Outside of the corrective oil price, commodities have recovered well in the past month. However, that recovery is now being threatened. A stream of concerning economic data from major economies, a strengthening US dollar (USD) and peak US inflation are all factors. The outlook is starting to turn corrective again.

  • Demand fears continue to rise.
  • The USD is once more coming back into favour. This is negative for metals.
  • Inflation is peaking in the US. This is weighing on inflation expectations, which is a drag on metals.

Demand fears weigh on commodities 

Commodities are a pro-cyclical asset class. When the outlook for the global economy is improving, commodities tend to perform well. However, this is not always the case. 

The recovery in July was driven by market expectations that major central banks such as the Federal Reserve would not be hiking interest rates as aggressively. Fewer interest rate hikes would be positive for risk appetite, and subsequently, commodities recovered. This also drove a USD correction.

We can see that in the past month, commodities are higher (except for crude oil). Note also how the US Dollar Index is also lower.

However, in the past week, this has started to turn around. Commodities are beginning to fall again. There are mounting concerns over the economic slowdown of China and the Eurozone. 

Chinese industrial production and retail sales data badly missed expectations in July. China is a massive consumer of commodities. Lower growth in China equals less demand for commodities. Economic data for the Eurozone is also disappointing (German ZEW, and the downward revision of Eurozone GDP today).

We are seeing a shift towards a more risk-averse positioning. Commodities are beginning to decline and the USD is beginning to strengthen again.

A stronger USD remains negative for commodities

We can see on the charts that a stronger USD remains negative for commodities. We can see here how the price of gold and the USD are still strongly negatively correlated. The correlation has been especially strongly negative since May. A positive USD is negative for gold. 

Inflation expectations tailing off again weighs on commodities

There is also a strong relationship between inflation expectations and commodities. The US reaching peak inflation in the past few months has weighed on inflation expectations. This played a role in the gold price being dragged lower in Q2.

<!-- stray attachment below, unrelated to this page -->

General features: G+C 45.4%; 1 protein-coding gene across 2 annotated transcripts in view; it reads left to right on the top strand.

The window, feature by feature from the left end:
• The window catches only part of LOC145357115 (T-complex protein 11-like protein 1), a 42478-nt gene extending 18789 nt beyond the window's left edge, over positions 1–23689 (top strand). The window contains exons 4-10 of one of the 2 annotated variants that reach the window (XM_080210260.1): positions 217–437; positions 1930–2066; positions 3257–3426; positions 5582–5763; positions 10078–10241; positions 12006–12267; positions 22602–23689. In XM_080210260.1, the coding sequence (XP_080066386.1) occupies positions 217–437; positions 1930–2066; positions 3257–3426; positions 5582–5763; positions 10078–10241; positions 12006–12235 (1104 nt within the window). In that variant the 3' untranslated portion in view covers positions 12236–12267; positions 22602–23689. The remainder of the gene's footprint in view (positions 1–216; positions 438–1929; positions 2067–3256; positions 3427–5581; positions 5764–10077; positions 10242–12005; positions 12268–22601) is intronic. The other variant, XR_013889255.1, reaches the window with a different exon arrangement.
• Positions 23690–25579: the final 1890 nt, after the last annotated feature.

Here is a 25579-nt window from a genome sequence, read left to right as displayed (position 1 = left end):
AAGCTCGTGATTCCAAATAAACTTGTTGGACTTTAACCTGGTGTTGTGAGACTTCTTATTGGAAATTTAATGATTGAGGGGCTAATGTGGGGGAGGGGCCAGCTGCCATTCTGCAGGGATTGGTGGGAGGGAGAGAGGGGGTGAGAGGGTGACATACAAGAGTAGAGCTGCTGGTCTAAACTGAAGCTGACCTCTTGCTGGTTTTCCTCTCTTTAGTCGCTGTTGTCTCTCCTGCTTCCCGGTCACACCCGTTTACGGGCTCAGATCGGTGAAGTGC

A spike higher in inflation expectations (driven by the perception that the Federal Reserve had pivoted in a dovish direction in the June FOMC meeting) allowed gold to rebound.

However, we are now seeing inflation expectations rolling over again. Fears of receding demand (from China) and the insistence from FOMC members that the Fed remains on a hawkish path, are pulling inflation expectations lower once more. This is beginning to drag on commodities.

The chart below shows the strong positive correlation between US inflation expectations (as measured by the US 10-Year Breakeven Inflation rate) and gold.

Are commodities on the turn?

We are starting to see the recovery in metals starting to wane. But will this turn into a more corrective phase? For now, the recovery trends are holding. However, these are getting tested across the sector and if the move lower continues, a more corrective configuration would develop.

The recovery of Copper is now seriously threatening its one-month recovery uptrend. A move below 3.543 support would suggest the recovery has lost its way. Below 3.411 would turn the market into a bearish corrective move. If the RSI went below 45 this would also be confirmed.

It is a similar story to Platinum (XPTUSD). The one-month recovery uptrend is being threatened. A breach of support at 922 would suggest the market has topped out (especially if confirmed by the RSI moving below 50).

Gold (XAUUSD) is looking even more corrective already. The recovery has faltered around the resistance of old support at $1785/$1805. The uptrend has been broken and corrective daily candles are mounting. For now, this is a stalling in the recovery, but if the market were to break below $1754 higher low support it would suggest a growing negative outlook once more.

This material is for general information purposes only and is not intended as (and should not be considered to be) financial, investment or other advice on which reliance should be placed. INFINOX is not authorised to provide investment advice. No opinion given in the material constitutes a recommendation by INFINOX or the author that any particular investment, security, transaction or investment strategy is suitable for any specific person.